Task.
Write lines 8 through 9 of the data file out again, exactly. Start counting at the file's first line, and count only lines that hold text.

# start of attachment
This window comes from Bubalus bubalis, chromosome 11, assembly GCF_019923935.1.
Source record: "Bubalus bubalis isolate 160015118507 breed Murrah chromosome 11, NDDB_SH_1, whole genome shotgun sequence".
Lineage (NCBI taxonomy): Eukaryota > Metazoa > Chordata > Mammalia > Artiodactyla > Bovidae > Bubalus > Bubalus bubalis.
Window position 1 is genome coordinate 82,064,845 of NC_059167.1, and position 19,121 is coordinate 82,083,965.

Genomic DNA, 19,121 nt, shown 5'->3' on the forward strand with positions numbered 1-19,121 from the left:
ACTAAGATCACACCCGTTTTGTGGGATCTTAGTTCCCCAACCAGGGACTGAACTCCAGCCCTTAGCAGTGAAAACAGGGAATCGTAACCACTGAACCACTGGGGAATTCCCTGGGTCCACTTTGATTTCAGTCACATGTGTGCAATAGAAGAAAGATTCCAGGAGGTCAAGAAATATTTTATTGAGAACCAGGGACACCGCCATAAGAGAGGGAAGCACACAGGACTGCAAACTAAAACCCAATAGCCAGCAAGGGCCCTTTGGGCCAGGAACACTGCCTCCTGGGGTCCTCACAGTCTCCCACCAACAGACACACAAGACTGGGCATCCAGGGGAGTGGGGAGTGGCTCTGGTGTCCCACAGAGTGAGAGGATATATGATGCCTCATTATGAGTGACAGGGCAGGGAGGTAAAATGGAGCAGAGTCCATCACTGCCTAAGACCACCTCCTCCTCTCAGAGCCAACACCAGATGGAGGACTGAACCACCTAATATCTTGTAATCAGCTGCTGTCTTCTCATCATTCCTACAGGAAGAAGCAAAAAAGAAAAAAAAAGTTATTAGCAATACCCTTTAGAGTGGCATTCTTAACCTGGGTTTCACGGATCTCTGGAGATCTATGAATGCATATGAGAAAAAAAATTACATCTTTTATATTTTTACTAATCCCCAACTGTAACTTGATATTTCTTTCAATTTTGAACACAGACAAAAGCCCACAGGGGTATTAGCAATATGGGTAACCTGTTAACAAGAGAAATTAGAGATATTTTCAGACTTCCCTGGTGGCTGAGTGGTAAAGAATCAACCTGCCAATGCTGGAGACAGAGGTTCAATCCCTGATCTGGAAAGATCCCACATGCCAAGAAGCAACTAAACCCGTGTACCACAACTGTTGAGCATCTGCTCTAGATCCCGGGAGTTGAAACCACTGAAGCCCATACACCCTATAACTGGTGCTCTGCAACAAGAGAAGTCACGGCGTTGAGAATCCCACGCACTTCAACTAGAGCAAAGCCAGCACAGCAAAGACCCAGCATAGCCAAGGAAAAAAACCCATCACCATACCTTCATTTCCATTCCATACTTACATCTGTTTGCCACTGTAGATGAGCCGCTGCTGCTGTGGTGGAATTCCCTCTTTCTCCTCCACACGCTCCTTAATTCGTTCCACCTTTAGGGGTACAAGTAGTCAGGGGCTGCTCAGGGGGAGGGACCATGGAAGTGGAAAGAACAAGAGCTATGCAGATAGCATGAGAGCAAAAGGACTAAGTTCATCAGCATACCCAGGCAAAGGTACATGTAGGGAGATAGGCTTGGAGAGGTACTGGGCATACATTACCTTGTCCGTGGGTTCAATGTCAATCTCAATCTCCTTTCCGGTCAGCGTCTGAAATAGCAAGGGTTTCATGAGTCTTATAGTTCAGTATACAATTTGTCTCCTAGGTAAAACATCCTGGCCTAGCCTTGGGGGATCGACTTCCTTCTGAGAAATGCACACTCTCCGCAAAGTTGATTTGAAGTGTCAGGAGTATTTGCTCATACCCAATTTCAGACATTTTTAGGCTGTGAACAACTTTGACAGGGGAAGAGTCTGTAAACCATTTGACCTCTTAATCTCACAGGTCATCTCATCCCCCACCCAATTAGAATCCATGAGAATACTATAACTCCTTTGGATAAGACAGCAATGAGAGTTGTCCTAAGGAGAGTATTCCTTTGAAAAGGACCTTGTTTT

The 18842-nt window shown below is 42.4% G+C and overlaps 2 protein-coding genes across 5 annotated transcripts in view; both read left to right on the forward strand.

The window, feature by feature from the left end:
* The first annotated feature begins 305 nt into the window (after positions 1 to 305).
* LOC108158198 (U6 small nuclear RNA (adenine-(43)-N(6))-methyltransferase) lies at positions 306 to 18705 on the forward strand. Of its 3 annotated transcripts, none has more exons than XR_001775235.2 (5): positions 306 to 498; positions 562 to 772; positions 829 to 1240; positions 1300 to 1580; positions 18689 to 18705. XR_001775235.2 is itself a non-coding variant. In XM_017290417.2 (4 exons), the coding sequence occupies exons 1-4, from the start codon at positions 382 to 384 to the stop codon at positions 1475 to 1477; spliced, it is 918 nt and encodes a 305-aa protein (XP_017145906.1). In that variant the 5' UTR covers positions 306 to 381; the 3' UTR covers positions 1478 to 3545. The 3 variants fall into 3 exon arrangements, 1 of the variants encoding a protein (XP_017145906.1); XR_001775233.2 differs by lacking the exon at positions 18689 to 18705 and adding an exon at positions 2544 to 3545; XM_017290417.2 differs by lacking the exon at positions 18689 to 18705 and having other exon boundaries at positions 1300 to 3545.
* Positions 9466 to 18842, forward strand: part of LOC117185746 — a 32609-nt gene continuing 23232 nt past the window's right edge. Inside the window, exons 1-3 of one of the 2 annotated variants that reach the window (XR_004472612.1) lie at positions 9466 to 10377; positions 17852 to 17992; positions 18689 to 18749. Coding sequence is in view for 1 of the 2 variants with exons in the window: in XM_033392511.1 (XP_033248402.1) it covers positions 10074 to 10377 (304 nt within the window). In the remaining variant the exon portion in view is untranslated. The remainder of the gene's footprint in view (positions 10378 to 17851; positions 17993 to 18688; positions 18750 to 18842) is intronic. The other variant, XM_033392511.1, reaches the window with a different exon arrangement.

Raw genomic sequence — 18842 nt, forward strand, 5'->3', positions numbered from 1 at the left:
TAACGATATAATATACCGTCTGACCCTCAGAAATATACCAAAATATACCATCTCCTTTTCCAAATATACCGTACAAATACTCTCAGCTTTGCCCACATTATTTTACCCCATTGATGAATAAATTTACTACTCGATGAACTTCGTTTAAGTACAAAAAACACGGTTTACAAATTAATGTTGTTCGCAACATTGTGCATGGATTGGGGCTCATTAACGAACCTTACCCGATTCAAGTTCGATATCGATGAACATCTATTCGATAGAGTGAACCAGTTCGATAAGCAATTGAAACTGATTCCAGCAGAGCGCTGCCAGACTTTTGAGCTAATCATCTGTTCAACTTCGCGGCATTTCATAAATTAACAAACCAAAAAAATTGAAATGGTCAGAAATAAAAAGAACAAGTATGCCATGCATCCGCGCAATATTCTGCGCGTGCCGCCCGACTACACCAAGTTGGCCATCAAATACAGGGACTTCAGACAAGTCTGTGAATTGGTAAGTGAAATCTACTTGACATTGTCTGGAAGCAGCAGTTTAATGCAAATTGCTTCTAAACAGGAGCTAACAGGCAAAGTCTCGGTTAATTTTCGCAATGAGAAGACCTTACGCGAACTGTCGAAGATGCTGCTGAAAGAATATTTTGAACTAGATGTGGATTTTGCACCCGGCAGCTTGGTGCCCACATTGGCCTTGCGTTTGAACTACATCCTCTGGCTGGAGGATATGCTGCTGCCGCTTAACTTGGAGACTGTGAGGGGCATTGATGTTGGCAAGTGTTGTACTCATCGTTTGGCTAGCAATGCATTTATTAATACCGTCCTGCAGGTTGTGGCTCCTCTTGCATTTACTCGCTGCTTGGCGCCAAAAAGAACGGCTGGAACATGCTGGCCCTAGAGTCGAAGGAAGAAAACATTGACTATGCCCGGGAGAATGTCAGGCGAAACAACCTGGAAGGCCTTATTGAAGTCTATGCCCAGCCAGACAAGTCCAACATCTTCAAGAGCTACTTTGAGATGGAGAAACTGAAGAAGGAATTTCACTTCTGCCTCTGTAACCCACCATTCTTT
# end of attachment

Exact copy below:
The window, feature by feature from the left end:
* The first annotated feature begins 305 nt into the window (after positions 1 to 305).